There’s also an undeniable buzz about him, and not only in the East. All of these “behold, the next Brian Leetch!” stories (ahem!) eventually add up. If Fox leads the NHL in scoring among defensemen, the Norris is probably his.
The fact that Hedman still leads so many ballots is a testament to how much respect he has garnered through the years. It’s why he’s seeking his fifth Norris nomination in a row. But the difficult truth is that he has been below average for the past month, playing to under 50% in expected goals rate at 5-on-5 in 12 of his past 20 games. His offense was down, going scoreless in six of seven games recently.
You don’t often read “what’s wrong with Victor Hedman?” stories this late in the season; but then it’s not a typical season in any way, is it?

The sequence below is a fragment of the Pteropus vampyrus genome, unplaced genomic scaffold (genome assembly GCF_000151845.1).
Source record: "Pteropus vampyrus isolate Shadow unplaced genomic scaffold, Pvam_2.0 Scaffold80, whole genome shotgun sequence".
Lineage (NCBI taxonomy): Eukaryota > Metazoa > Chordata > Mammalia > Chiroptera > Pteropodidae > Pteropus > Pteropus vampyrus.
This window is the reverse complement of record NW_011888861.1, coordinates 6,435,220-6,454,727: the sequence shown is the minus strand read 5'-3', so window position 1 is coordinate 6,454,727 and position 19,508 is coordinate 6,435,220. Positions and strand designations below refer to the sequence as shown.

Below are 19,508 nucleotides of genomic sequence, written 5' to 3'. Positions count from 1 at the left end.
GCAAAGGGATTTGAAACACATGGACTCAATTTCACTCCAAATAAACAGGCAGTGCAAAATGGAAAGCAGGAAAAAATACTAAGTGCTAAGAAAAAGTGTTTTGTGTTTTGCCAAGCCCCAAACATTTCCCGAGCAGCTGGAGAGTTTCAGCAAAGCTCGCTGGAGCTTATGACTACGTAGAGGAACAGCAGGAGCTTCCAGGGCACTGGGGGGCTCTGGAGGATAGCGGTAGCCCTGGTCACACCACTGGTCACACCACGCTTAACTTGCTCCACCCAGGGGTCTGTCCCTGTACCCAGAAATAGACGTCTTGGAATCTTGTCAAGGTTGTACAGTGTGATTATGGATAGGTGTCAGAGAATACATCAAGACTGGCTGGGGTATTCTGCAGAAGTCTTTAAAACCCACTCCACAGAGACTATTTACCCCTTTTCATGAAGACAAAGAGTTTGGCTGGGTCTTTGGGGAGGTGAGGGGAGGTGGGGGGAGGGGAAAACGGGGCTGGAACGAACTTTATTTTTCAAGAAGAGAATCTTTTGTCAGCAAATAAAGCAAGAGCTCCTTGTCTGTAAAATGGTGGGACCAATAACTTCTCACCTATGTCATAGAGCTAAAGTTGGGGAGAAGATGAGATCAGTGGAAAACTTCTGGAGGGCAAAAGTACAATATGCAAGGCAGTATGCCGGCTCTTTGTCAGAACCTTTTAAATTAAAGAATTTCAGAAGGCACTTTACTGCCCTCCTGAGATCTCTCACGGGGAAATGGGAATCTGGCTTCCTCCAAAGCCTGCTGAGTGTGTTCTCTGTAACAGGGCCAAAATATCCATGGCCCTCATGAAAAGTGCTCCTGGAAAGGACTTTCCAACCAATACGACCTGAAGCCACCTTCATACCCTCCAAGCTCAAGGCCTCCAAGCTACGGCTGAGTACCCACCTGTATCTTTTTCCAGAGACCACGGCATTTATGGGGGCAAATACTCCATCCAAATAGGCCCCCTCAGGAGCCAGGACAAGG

As we noted last month, that final spot for the Norris Trophy is going to be entirely contingent on each individual division’s voting bloc. Is there enough localized support in the North Division for someone like Darnell Nurse from the Edmonton Oilers or Jeff Petry of the Montreal Canadiens? What about in the West for Shea Theodore of the Vegas Golden Knights or Jakob Chychrun of the Arizona Coyotes? Are there going to be enough votes from their respective divisions for Dougie Hamilton of the Carolina Hurricanes or Charlie McAvoy of the Boston Bruins to break through?
If not, then the voters are likely to go with a familiar name having an outstanding season. Last month, I wondered whether that player would be John Carlson of the Washington Capitals. Entering Monday, he was third behind Fox and Hedman in scoring among defensemen (42 points in 49 games) and was a Norris finalist last season.